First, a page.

“Jeromy Rose called me out of blue,” my husband Michael Brown, the Chapel Hill muralist, said. The two men were nearly a generation apart, but their conversation two decades ago began a friendship that compelled Brown to walk the Chapel Hill and Carrboro streets this June with hat in hand, soliciting funds and supplies to help the town of Richwood, West Virginia.
Richwood is a typical small Appalachian valley town, situated on the banks of the Cherry River. Now the town, population 2,000, is typical in another way. Along with settlements in 40 counties, it was hit by recording-breaking floods and has been designated a federal disaster area. Many of its homes and nearly every business was submerged.
However, former mayor and Richwood native Jeremy Rose won’t take “typical.” “Richwood is one of those special places that grabs people by the heart and won’t let go.”
For generations, artists have been drawn there. Rose returned in 1994 with a master’s degree in sculpture from UNC Chapel Hill. He thought he’d start making art. Instead, by 1996 he was Richwood’s youngest mayor and throwing his creative energy into revitalizing the former coal and lumber boom town. Richwood is also the self-proclaimed Ramp Capital of the World, for its prolific crop of the wild leek that is the darling of American chefs.
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Rose and other residents have worked tirelessly to reinvent Richwood as a tourist destination. The town backs up to a national forest and the area is blessed with scenic hiking, trout fishing, and white water rafting. “I called Michael because we wanted to spiff up our downtown.” The first mural almost didn’t happen because money was short. Brown turned to another UNC-trained artist whose family makes grants. Her gift funded a team of UNC art-student interns to go to Richwood and help Brown paint.
“Off we went in my truck,” Brown says. “Looking like the Beverly Hillbillies.” In record time, they painted a night sky with constellations inspired by local wildlife. Townspeople hosted the painters and made sure they got three hearty meals a day. “These kids got great training from UNC,” Brown says. “And the hospitality of Richwood touched them.” Four of the five went on to careers in art. Brown returned every few years, sometimes for pay and sometimes because he had a free week. He painted a total of five murals, including a towering lumberjack (the mascot) in the high school gym. The flood wrecked the gym. Like many town assets, the gym was not flood insured.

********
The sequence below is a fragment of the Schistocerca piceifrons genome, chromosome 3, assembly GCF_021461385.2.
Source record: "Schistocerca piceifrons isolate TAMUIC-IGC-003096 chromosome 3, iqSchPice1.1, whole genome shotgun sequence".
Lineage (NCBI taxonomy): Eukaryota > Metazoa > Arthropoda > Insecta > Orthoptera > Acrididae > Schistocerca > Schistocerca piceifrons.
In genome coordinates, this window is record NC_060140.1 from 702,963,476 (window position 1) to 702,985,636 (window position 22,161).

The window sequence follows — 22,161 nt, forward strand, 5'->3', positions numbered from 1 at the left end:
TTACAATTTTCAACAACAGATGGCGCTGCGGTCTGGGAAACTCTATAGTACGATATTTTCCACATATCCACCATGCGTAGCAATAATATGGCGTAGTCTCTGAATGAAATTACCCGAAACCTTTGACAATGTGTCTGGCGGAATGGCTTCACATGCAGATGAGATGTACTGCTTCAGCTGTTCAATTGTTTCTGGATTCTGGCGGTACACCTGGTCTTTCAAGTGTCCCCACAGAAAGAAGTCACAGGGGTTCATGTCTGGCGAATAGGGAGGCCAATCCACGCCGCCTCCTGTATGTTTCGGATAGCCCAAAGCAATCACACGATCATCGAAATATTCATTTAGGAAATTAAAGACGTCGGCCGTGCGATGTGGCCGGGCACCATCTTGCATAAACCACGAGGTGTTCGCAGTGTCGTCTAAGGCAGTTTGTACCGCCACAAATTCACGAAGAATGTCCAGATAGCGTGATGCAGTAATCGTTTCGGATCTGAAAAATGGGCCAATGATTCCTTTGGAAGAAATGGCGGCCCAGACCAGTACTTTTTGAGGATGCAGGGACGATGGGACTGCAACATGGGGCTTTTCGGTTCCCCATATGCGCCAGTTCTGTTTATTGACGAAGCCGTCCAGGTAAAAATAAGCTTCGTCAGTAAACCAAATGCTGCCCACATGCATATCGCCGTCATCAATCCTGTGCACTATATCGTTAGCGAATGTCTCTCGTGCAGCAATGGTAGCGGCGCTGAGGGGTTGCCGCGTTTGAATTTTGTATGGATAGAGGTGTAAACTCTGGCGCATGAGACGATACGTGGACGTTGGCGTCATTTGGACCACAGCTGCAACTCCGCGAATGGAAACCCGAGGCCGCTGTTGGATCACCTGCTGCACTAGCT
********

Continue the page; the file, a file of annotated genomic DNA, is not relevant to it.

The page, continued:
Rose says there’s something irresistible about Richwood’s spirit. “Michael is not the only one who drank the water and couldn’t stay away.” The local State Farm Agent could have set up anywhere, but chose Richwood. The FEMA representative assigned to the flood offered to come and help organize the effort as a private citizen using his vacation leave. “We couldn’t let him do that,” Rose says.
The day of the flood, another friend who’d adopted Richwood was visiting Rose. The UNC-trained art historian and her daughter watched horrified as water poured down slopes and filled the streets. Then the river and lake began rising by two feet an hour. “She was devastated, and it wasn’t safe, but I had to make her leave.”
The week after the flood, Rose and his family had planned to take their ancient station wagon and tour new England. Instead, they agreed to give the relief effort the time and money they would have spent traveling. Rose is no longer a town official, but many turned to him and a core group of natural leaders who will continue to organize and fundraise long after the National Guard goes. Rose has returned to his day job, but expects the recovery to be a second job for a long time. “We didn’t give up when the coals mines left, or when we had to talk the paper company out of clear cutting the mountain slopes above us,” he says. “We won’t give up now.”
Disaster funds won’t cover many losses, like the gym or the high school and Little League sports fields, or the lost uniforms and instruments of the school’s awarding-winning band. The public library was flooded and the volunteer fire department was overwhelmed and needs funds. “If it was up to me,” Brown says, “Chapel Hill and the UNC Art Department would adopt Richwood as their sister city in need.”
Tax deductible donations can be made to the Nicholas County Community Foundation online at http://RebuildRichwood.com/or by check to P.O. Box 561, Summersville, West Virginia 26651. Be sure to specifying "Richwood" as the recipient.
Roxanne Henderson is a writer and fundraiser.
How to help
Tax-deductible donations can be made to the Nicholas County Community Foundation online at http://RebuildRichwood.com/or by check to P.O. Box 561, Summersville, West Virginia 26651. Be sure to specifying “Richwood” as the recipient.